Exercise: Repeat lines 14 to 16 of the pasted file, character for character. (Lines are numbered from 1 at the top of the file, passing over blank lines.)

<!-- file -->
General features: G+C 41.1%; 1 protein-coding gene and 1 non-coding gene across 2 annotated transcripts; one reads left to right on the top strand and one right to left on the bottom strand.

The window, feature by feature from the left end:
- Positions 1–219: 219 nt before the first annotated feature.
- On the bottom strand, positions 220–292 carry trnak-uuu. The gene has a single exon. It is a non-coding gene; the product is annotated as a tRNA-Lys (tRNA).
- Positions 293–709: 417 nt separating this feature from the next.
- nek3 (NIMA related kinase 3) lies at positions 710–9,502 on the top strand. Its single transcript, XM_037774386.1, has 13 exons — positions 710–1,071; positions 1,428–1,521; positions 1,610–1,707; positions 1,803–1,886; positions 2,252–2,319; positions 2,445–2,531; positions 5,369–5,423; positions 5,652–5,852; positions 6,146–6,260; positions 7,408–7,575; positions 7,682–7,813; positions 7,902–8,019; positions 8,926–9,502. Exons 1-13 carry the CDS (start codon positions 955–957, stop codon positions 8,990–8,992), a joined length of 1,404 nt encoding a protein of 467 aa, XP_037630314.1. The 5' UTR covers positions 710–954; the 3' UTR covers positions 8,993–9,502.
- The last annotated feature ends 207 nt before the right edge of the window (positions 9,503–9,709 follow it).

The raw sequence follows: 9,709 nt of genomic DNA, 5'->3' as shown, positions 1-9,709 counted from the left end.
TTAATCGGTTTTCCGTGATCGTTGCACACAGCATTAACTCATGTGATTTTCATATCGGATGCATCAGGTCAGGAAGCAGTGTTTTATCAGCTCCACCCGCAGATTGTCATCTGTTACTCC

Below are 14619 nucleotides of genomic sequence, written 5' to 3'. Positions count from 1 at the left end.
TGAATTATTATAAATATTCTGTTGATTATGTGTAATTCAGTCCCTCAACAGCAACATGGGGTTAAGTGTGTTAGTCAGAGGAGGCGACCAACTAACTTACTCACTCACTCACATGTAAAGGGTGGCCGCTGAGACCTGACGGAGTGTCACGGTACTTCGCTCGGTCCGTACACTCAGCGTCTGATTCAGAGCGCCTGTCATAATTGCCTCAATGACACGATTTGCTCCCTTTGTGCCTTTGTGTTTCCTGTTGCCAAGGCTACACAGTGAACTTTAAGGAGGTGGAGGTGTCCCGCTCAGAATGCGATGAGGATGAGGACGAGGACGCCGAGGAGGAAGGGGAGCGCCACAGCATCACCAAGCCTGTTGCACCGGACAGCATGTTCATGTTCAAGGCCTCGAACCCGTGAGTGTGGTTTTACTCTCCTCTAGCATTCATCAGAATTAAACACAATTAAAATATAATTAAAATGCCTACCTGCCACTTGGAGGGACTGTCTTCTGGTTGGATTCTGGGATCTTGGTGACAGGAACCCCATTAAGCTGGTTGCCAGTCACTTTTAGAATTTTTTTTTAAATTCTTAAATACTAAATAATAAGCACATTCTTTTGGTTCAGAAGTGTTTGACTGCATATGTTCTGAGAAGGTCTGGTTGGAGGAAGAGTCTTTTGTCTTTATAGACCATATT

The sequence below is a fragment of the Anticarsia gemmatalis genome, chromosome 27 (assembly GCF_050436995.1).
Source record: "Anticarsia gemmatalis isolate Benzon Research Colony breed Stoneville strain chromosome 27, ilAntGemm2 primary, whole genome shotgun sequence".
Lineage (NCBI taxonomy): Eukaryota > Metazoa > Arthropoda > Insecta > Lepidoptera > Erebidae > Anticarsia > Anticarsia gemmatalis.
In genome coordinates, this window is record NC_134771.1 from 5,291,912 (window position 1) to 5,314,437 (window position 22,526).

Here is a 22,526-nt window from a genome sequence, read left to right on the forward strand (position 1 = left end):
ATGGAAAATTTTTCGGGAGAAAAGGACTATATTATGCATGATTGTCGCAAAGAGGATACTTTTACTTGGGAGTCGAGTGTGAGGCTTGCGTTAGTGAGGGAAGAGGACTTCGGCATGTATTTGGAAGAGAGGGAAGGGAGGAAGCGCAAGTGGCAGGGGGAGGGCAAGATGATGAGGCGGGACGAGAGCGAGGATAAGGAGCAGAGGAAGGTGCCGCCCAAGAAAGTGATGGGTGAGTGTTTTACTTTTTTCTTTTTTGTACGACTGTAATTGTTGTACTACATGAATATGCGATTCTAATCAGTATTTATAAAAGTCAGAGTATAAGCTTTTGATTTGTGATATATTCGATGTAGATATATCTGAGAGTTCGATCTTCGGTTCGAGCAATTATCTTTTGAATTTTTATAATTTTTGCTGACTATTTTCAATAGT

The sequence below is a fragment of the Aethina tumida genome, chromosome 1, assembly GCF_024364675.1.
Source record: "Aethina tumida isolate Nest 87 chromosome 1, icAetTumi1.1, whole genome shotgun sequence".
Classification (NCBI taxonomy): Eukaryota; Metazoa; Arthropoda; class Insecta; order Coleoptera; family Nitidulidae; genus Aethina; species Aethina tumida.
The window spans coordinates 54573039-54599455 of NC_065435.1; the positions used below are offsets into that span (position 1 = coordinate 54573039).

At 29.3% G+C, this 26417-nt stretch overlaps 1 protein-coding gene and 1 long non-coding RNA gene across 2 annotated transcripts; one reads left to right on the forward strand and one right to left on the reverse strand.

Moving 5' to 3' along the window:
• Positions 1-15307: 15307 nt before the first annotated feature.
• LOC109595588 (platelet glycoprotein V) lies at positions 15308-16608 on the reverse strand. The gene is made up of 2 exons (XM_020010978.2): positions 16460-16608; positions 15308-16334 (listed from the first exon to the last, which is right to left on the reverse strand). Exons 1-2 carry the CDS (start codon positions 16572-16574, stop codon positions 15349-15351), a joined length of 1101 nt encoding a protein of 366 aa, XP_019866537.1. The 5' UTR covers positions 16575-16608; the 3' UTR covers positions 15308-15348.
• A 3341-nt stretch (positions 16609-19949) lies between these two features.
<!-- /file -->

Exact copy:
Lineage (NCBI taxonomy): Eukaryota > Metazoa > Arthropoda > Insecta > Lepidoptera > Erebidae > Anticarsia > Anticarsia gemmatalis.
In genome coordinates, this window is record NC_134771.1 from 5,291,912 (window position 1) to 5,314,437 (window position 22,526).

Here is a 22,526-nt window from a genome sequence, read left to right on the forward strand (position 1 = left end):